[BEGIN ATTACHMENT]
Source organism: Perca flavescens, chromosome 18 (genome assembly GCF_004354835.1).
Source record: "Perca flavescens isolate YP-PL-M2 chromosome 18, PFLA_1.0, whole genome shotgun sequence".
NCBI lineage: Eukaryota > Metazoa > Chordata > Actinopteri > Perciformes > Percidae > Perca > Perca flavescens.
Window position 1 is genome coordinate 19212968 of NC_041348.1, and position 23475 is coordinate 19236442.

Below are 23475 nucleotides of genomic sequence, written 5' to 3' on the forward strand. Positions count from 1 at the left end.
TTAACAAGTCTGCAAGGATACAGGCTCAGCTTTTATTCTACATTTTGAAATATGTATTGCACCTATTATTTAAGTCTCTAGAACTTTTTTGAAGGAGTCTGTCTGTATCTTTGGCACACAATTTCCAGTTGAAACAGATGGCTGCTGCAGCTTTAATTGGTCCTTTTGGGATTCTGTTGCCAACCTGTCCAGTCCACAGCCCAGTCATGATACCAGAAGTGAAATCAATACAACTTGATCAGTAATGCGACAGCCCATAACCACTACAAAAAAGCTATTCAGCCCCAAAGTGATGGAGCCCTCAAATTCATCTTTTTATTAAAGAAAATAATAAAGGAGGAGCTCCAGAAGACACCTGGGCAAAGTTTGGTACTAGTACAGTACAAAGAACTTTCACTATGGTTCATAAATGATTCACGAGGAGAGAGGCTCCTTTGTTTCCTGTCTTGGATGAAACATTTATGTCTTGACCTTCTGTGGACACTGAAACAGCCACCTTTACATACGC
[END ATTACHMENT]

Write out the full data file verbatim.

Source organism: Perca flavescens, chromosome 18 (genome assembly GCF_004354835.1).
Source record: "Perca flavescens isolate YP-PL-M2 chromosome 18, PFLA_1.0, whole genome shotgun sequence".
NCBI lineage: Eukaryota > Metazoa > Chordata > Actinopteri > Perciformes > Percidae > Perca > Perca flavescens.
Window position 1 is genome coordinate 19212968 of NC_041348.1, and position 23475 is coordinate 19236442.

Below are 23475 nucleotides of genomic sequence, written 5' to 3' on the forward strand. Positions count from 1 at the left end.
TTAACAAGTCTGCAAGGATACAGGCTCAGCTTTTATTCTACATTTTGAAATATGTATTGCACCTATTATTTAAGTCTCTAGAACTTTTTTGAAGGAGTCTGTCTGTATCTTTGGCACACAATTTCCAGTTGAAACAGATGGCTGCTGCAGCTTTAATTGGTCCTTTTGGGATTCTGTTGCCAACCTGTCCAGTCCACAGCCCAGTCATGATACCAGAAGTGAAATCAATACAACTTGATCAGTAATGCGACAGCCCATAACCACTACAAAAAAGCTATTCAGCCCCAAAGTGATGGAGCCCTCAAATTCATCTTTTTATTAAAGAAAATAATAAAGGAGGAGCTCCAGAAGACACCTGGGCAAAGTTTGGTACTAGTACAGTACAAAGAACTTTCACTATGGTTCATAAATGATTCACGAGGAGAGAGGCTCCTTTGTTTCCTGTCTTGGATGAAACATTTATGTCTTGACCTTCTGTGGACACTGAAACAGCCACCTTTACATACGC